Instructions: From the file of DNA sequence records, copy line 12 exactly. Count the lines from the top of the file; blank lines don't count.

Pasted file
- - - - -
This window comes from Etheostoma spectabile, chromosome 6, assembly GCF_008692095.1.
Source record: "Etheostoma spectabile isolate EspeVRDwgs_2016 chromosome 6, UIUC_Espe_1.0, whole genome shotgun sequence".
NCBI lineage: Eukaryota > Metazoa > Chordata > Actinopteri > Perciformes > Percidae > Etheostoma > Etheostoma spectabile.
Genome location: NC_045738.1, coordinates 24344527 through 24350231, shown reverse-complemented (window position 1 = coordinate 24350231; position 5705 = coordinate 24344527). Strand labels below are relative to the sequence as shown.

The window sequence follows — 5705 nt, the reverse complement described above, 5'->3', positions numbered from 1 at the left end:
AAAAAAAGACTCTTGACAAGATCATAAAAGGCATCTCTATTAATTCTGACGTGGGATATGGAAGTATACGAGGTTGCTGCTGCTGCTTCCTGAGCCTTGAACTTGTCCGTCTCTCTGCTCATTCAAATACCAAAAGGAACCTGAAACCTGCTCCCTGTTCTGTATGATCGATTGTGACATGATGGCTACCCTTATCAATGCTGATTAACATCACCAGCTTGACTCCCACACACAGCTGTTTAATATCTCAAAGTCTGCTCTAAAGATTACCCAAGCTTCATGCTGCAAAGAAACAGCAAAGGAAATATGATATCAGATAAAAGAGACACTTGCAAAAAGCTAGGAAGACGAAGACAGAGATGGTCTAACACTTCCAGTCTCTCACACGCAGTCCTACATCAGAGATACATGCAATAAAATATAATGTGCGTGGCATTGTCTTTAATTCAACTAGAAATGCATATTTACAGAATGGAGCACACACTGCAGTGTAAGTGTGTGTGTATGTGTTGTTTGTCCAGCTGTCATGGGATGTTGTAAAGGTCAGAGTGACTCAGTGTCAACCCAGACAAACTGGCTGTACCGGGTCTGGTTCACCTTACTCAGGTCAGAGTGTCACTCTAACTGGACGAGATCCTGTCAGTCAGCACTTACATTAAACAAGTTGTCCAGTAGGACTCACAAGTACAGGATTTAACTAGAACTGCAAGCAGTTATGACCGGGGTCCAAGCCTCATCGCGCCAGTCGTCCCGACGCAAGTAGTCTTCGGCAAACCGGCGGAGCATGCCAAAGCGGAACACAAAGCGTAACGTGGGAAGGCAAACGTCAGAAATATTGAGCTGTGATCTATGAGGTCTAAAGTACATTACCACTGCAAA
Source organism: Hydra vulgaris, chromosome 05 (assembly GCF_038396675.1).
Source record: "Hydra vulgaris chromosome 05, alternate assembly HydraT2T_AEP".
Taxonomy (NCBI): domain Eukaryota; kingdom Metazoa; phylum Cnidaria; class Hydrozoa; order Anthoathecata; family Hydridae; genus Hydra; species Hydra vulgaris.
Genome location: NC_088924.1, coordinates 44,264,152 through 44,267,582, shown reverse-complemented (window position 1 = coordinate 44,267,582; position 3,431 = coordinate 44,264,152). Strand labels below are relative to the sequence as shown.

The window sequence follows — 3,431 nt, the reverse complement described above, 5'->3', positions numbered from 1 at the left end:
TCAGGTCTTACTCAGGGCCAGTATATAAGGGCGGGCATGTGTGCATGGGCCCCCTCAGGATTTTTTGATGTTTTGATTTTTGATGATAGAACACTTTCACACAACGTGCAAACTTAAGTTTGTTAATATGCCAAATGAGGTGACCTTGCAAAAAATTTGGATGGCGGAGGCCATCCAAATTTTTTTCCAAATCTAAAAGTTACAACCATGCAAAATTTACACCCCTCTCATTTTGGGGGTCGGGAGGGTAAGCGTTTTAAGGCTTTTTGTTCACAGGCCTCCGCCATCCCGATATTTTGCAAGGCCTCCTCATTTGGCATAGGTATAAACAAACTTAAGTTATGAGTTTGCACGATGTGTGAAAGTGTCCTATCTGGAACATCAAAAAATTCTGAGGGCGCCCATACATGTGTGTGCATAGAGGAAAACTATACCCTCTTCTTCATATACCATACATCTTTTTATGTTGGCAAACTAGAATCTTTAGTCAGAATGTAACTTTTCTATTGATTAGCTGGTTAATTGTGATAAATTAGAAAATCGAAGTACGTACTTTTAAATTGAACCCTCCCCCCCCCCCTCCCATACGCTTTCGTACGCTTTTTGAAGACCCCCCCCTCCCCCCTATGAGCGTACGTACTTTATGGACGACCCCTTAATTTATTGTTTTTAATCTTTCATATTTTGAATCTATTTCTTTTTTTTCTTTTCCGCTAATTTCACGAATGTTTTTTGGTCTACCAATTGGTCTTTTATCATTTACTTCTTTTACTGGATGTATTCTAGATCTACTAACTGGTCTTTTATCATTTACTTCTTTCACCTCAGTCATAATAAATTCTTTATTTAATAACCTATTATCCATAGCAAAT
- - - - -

TCAGGTCTTACTCAGGGCCAGTATATAAGGGCGGGCATGTGTGCATGGGCCCCCTCAGGATTTTTTGATGTTTTGATTTTTGATGATAGAACACTTTCACACAACGTGCAAACTTAAGTTTGTTAATATGCCAAATGAGGTGACCTTGCAAAAAATTTGGATGGCGGAGGCCATCCAAATTTTTTTCCAAATCTAAAAGTTACAACCATGCAAAATTTACACCCCTCTCATTTTGGGGGTCGGGAGGGTAAGCGTTTTAAGGCTTTTTGTTCACAGGCCTCCGCCATCCCGATATTTTGCAAGGCCTCCTCATTTGGCATAGGTATAAACAAACTTAAGTTATGAGTTTGCACGATGTGTGAAAGTGTCCTATCTGGAACATCAAAAAATTCTGAGGGCGCCCATACATGTGTGTGCATAGAGGAAAACTATACCCTCTTCTTCATATACCATACATCTTTTTATGTTGGCAAACTAGAATCTTTAGTCAGAATGTAACTTTTCTATTGATTAGCTGGTTAATTGTGATAAATTAGAAAATCGAAGTACGTACTTTTAAATTGAACCCTCCCCCCCCCCCTCCCATACGCTTTCGTACGCTTTTTGAAGACCCCCCCCTCCCCCCTATGAGCGTACGTACTTTATGGACGACCCCTTAATTTATTGTTTTTAATCTTTCATATTTTGAATCTATTTCTTTTTTTTCTTTTCCGCTAATTTCACGAATGTTTTTTGGTCTACCAATTGGTCTTTTATCATTTACTTCTTTTACTGGATGTATTCTAGATCTACTAACTGGTCTTTTATCATTTACTTCTTTCACCTCAGTCATAATAAATTCTTTATTTAATAACCTATTATCCATAGCAAAT